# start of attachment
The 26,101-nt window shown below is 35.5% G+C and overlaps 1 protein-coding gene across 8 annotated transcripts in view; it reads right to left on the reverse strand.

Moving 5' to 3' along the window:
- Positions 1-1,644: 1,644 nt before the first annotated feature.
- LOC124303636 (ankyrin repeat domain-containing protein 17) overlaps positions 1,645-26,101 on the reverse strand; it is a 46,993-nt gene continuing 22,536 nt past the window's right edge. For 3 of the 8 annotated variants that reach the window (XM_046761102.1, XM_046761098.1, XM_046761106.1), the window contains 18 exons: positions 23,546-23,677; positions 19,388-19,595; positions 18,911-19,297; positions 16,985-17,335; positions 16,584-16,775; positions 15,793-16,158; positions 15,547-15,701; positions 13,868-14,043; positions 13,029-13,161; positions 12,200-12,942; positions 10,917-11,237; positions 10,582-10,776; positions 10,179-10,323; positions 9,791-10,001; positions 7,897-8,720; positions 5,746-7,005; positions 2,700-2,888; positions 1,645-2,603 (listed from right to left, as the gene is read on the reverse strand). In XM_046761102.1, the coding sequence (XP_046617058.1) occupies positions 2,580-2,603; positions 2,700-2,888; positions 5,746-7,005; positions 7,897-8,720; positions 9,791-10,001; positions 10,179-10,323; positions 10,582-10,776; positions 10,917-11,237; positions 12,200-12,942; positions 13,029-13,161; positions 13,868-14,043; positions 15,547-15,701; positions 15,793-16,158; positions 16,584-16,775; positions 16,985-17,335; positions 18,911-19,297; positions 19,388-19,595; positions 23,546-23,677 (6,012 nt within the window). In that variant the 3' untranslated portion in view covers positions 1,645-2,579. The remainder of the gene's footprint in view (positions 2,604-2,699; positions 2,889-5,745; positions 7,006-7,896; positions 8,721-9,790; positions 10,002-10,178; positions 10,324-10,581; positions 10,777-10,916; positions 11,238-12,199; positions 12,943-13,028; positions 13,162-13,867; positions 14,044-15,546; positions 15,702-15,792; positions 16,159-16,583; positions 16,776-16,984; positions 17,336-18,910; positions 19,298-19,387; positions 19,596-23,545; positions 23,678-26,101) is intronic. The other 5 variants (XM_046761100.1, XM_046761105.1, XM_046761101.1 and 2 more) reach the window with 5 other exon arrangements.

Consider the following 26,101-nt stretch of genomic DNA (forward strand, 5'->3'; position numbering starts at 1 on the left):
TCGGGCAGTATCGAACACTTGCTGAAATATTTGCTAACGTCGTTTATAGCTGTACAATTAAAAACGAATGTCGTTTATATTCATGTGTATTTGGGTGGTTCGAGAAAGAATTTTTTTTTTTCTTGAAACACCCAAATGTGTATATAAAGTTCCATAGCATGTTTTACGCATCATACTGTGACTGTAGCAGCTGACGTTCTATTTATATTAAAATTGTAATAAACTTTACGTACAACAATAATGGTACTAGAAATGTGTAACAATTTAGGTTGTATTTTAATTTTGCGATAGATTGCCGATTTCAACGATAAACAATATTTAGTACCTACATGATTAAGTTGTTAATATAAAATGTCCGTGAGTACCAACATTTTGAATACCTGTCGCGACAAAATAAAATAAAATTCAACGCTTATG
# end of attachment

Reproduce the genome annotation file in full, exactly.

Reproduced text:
The 26,101-nt window shown below is 35.5% G+C and overlaps 1 protein-coding gene across 8 annotated transcripts in view; it reads right to left on the reverse strand.

Moving 5' to 3' along the window:
- Positions 1-1,644: 1,644 nt before the first annotated feature.
- LOC124303636 (ankyrin repeat domain-containing protein 17) overlaps positions 1,645-26,101 on the reverse strand; it is a 46,993-nt gene continuing 22,536 nt past the window's right edge. For 3 of the 8 annotated variants that reach the window (XM_046761102.1, XM_046761098.1, XM_046761106.1), the window contains 18 exons: positions 23,546-23,677; positions 19,388-19,595; positions 18,911-19,297; positions 16,985-17,335; positions 16,584-16,775; positions 15,793-16,158; positions 15,547-15,701; positions 13,868-14,043; positions 13,029-13,161; positions 12,200-12,942; positions 10,917-11,237; positions 10,582-10,776; positions 10,179-10,323; positions 9,791-10,001; positions 7,897-8,720; positions 5,746-7,005; positions 2,700-2,888; positions 1,645-2,603 (listed from right to left, as the gene is read on the reverse strand). In XM_046761102.1, the coding sequence (XP_046617058.1) occupies positions 2,580-2,603; positions 2,700-2,888; positions 5,746-7,005; positions 7,897-8,720; positions 9,791-10,001; positions 10,179-10,323; positions 10,582-10,776; positions 10,917-11,237; positions 12,200-12,942; positions 13,029-13,161; positions 13,868-14,043; positions 15,547-15,701; positions 15,793-16,158; positions 16,584-16,775; positions 16,985-17,335; positions 18,911-19,297; positions 19,388-19,595; positions 23,546-23,677 (6,012 nt within the window). In that variant the 3' untranslated portion in view covers positions 1,645-2,579. The remainder of the gene's footprint in view (positions 2,604-2,699; positions 2,889-5,745; positions 7,006-7,896; positions 8,721-9,790; positions 10,002-10,178; positions 10,324-10,581; positions 10,777-10,916; positions 11,238-12,199; positions 12,943-13,028; positions 13,162-13,867; positions 14,044-15,546; positions 15,702-15,792; positions 16,159-16,583; positions 16,776-16,984; positions 17,336-18,910; positions 19,298-19,387; positions 19,596-23,545; positions 23,678-26,101) is intronic. The other 5 variants (XM_046761100.1, XM_046761105.1, XM_046761101.1 and 2 more) reach the window with 5 other exon arrangements.

Consider the following 26,101-nt stretch of genomic DNA (forward strand, 5'->3'; position numbering starts at 1 on the left):
TCGGGCAGTATCGAACACTTGCTGAAATATTTGCTAACGTCGTTTATAGCTGTACAATTAAAAACGAATGTCGTTTATATTCATGTGTATTTGGGTGGTTCGAGAAAGAATTTTTTTTTTTCTTGAAACACCCAAATGTGTATATAAAGTTCCATAGCATGTTTTACGCATCATACTGTGACTGTAGCAGCTGACGTTCTATTTATATTAAAATTGTAATAAACTTTACGTACAACAATAATGGTACTAGAAATGTGTAACAATTTAGGTTGTATTTTAATTTTGCGATAGATTGCCGATTTCAACGATAAACAATATTTAGTACCTACATGATTAAGTTGTTAATATAAAATGTCCGTGAGTACCAACATTTTGAATACCTGTCGCGACAAAATAAAATAAAATTCAACGCTTATG